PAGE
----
Making My Break
It took time but I started realizing that my temperament was horrible for television journalism. The constant disruptions and inability to concentrate on one task made me realize that I needed work I could concentrate on for hours. I decided to quit.
My last week there, I finally did something about my phone friend. He called me one very busy day when I’d already asked him not to. I told the morning manager my problem and she called him immediately to tell him to stop bothering me. Later, he came upstairs and jokingly acted like he was scared of me. I couldn’t believe that he still didn’t understand.
I got out of that job, but I never forgot his behavior. He was a very kind person in general and helped me out many times. Why would such a nice guy also be such a nuisance?
Discovering My Introversion
My answer didn’t come till much later. I was at a bookstore one day and I saw the book Quiet: The Power of Introverts in a World That Can’t Stop Talking by Susan Cain. I picked it up and immediately found the answer to my question. My years of trying to be an extrovert made me forget who I really am deep down. This nemesis co-worker was the stereotype of an extrovert. And since neither of us understood how personality types differ, we were forever talking at different wavelengths during our time together.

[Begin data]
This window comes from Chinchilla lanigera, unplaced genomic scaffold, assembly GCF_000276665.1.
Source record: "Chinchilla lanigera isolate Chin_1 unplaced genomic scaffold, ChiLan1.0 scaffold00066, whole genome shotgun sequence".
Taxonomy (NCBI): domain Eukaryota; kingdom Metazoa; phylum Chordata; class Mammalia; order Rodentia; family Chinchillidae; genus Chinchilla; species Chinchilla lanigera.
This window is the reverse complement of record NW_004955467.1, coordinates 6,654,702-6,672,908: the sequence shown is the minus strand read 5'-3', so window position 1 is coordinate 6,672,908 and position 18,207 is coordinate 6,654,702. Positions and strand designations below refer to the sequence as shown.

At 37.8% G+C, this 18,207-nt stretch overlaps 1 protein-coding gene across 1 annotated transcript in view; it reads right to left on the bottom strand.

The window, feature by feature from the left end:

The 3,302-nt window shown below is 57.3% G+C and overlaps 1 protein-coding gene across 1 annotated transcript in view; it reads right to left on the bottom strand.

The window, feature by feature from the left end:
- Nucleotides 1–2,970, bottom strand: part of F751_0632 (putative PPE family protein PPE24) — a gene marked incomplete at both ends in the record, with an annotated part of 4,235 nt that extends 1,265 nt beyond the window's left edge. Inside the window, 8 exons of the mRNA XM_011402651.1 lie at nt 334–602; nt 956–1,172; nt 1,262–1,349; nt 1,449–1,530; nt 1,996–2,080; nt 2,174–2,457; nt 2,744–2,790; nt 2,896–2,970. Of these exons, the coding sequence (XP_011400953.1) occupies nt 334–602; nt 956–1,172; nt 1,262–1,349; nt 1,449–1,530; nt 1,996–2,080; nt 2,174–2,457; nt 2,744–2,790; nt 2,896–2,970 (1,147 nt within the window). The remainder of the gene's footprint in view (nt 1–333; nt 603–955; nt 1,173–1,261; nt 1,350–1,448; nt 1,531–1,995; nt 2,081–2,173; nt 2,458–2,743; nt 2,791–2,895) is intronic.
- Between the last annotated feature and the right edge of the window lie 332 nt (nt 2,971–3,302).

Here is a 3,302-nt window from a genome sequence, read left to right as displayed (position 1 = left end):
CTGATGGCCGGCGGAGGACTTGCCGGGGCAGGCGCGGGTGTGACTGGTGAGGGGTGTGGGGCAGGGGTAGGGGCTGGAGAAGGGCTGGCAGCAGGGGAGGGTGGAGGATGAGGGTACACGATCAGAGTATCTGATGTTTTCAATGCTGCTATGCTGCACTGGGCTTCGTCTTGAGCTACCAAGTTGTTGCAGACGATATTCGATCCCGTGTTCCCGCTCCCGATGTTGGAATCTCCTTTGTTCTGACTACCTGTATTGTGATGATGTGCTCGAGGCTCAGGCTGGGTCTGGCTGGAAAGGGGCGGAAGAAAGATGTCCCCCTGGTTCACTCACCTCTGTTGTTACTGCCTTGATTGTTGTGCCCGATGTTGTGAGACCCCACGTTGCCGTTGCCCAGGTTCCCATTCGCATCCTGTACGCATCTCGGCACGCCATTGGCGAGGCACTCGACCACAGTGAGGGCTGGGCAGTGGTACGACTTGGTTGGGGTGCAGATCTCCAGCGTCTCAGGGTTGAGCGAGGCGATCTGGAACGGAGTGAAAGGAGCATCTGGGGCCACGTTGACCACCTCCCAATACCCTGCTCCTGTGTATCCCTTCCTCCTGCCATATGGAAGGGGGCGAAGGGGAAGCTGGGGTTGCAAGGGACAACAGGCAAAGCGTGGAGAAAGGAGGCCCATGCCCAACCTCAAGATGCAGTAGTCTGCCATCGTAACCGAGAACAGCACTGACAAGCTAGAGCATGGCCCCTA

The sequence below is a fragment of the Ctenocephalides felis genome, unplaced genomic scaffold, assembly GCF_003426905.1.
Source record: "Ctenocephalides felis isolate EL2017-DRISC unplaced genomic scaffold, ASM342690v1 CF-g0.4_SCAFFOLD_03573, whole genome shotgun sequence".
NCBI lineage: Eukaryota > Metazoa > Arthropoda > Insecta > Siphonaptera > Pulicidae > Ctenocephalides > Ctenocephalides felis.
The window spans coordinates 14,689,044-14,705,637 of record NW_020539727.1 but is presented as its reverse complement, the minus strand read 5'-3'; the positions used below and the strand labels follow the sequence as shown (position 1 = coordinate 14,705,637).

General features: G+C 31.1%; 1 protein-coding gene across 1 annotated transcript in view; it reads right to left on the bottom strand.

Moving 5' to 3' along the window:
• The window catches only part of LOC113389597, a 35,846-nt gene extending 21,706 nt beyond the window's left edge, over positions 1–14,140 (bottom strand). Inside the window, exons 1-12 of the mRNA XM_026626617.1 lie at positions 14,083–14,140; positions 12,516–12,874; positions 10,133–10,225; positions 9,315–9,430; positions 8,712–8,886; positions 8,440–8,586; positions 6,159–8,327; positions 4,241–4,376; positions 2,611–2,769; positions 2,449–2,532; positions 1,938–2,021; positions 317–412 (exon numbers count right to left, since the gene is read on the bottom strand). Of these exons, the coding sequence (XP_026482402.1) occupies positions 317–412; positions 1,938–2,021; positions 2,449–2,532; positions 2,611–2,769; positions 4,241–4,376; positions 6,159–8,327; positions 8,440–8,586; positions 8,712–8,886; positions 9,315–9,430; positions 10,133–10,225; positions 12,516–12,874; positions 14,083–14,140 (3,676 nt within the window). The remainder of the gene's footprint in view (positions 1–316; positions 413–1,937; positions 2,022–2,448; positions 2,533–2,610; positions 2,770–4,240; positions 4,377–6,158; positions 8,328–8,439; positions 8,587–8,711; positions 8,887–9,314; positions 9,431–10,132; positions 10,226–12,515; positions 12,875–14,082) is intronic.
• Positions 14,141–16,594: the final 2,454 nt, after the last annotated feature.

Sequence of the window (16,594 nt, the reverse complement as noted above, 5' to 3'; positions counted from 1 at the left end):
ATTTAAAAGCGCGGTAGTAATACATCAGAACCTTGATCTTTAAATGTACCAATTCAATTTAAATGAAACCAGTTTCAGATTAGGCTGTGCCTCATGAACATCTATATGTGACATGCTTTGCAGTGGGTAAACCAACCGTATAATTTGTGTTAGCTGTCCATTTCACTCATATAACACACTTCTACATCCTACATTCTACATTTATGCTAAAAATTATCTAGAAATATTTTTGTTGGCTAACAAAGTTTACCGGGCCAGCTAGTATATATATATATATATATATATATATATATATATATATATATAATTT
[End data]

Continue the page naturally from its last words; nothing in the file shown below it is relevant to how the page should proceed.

Once I discovered Quiet , I started embracing my introversion. I learned to take breaks at parties, to be alone when needed, and most importantly, I stopped trying to extrovert all the time. I no longer felt guilty if I was eating alone or if I avoided the nightclub at night. Alone time is good. It’s how introverts like me recharge. I had years worth of recharging to do.
Later I took a test and found out that I’m an